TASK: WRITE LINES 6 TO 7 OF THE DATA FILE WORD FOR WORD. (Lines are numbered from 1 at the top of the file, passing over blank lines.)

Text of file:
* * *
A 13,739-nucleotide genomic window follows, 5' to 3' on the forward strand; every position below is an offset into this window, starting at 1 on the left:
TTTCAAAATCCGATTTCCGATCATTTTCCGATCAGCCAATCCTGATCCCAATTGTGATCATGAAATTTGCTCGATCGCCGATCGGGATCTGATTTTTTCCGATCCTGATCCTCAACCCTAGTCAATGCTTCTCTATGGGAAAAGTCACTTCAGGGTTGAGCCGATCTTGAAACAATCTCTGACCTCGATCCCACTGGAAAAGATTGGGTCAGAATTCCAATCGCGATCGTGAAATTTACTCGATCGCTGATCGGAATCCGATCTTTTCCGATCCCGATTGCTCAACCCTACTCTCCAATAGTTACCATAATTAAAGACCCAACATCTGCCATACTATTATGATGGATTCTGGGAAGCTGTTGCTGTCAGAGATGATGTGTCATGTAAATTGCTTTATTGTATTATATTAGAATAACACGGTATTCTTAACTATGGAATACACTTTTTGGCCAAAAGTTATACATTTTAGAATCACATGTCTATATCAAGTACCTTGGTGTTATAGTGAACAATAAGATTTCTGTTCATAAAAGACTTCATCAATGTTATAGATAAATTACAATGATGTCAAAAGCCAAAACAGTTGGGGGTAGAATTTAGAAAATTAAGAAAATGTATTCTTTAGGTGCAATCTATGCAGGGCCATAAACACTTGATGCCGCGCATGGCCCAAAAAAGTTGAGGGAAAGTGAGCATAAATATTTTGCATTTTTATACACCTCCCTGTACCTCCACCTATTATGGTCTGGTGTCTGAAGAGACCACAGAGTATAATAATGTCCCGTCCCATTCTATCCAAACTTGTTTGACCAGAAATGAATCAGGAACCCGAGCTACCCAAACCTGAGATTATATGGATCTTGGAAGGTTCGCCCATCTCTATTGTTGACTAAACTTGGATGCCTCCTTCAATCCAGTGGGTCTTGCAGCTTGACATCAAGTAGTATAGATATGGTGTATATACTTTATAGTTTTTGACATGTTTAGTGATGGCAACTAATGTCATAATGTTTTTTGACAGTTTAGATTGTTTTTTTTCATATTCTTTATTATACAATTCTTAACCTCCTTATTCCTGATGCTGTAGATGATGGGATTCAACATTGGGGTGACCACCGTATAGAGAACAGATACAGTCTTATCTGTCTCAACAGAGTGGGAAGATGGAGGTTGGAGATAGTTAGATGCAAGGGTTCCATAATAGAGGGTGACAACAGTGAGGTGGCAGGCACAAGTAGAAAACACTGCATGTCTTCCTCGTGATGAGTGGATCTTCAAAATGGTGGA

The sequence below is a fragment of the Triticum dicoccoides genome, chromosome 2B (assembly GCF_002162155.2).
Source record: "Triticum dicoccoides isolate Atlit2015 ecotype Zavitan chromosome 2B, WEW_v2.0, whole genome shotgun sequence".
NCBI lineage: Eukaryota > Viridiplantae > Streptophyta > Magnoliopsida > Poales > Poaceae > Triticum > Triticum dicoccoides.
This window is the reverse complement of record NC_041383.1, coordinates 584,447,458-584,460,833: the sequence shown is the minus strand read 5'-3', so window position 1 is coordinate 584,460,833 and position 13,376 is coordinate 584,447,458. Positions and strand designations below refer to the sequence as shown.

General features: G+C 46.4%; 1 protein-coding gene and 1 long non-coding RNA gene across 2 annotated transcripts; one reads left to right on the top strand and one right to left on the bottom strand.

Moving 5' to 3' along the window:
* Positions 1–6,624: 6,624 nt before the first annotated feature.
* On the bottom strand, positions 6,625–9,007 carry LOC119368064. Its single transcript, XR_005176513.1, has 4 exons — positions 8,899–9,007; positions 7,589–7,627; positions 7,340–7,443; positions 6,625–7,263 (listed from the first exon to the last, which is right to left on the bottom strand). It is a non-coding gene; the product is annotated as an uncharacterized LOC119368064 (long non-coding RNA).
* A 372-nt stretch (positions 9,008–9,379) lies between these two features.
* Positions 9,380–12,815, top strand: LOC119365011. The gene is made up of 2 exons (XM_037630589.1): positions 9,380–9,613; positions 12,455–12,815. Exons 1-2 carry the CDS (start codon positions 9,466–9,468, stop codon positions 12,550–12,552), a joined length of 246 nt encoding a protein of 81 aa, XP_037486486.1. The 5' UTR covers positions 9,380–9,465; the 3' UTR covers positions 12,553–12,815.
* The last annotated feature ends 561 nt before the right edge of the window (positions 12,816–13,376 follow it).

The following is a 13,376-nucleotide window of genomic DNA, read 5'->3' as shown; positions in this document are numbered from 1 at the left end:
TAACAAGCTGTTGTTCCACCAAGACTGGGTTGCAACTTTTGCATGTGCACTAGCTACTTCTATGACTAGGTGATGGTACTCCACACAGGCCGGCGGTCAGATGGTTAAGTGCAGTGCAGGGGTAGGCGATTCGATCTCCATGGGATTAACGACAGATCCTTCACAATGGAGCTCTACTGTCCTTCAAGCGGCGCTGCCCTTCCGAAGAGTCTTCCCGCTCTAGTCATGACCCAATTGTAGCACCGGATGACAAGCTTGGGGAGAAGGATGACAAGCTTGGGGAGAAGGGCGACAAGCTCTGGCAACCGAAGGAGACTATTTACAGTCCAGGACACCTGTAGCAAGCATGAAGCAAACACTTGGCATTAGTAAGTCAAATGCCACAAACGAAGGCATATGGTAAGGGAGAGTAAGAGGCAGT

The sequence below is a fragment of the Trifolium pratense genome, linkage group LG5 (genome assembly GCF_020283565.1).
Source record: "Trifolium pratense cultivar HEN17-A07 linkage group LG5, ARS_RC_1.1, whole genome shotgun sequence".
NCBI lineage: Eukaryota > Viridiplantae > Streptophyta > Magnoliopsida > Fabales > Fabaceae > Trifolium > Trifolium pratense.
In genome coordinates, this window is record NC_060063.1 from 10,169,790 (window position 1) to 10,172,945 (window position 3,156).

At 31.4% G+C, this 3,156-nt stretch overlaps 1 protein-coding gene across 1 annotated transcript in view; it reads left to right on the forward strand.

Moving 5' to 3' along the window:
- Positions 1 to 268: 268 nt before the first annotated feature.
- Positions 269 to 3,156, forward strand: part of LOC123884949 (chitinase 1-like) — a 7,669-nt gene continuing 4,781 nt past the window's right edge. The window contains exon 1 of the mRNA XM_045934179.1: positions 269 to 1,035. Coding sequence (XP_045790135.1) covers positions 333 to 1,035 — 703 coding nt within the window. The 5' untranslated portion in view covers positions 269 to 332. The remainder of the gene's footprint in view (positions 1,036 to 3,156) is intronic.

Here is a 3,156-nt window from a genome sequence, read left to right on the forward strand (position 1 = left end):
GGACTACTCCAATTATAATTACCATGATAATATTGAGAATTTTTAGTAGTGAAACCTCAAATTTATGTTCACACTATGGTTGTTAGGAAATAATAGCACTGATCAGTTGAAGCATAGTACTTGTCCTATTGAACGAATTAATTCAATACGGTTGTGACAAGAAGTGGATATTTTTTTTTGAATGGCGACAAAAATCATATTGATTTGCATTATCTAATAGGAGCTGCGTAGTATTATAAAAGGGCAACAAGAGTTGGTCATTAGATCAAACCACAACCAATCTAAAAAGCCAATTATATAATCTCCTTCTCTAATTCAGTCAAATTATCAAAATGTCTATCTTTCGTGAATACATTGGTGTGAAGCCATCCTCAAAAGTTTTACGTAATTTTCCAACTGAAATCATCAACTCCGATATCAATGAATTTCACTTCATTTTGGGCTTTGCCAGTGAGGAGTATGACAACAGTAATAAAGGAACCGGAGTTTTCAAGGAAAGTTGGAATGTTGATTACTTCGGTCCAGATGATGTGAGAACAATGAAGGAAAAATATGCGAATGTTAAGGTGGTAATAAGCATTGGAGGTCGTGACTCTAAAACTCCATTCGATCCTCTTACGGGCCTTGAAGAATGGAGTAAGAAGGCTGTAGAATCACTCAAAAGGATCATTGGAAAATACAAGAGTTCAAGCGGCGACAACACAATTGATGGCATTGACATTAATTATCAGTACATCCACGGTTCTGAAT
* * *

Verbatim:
This window is the reverse complement of record NC_041383.1, coordinates 584,447,458-584,460,833: the sequence shown is the minus strand read 5'-3', so window position 1 is coordinate 584,460,833 and position 13,376 is coordinate 584,447,458. Positions and strand designations below refer to the sequence as shown.

General features: G+C 46.4%; 1 protein-coding gene and 1 long non-coding RNA gene across 2 annotated transcripts; one reads left to right on the top strand and one right to left on the bottom strand.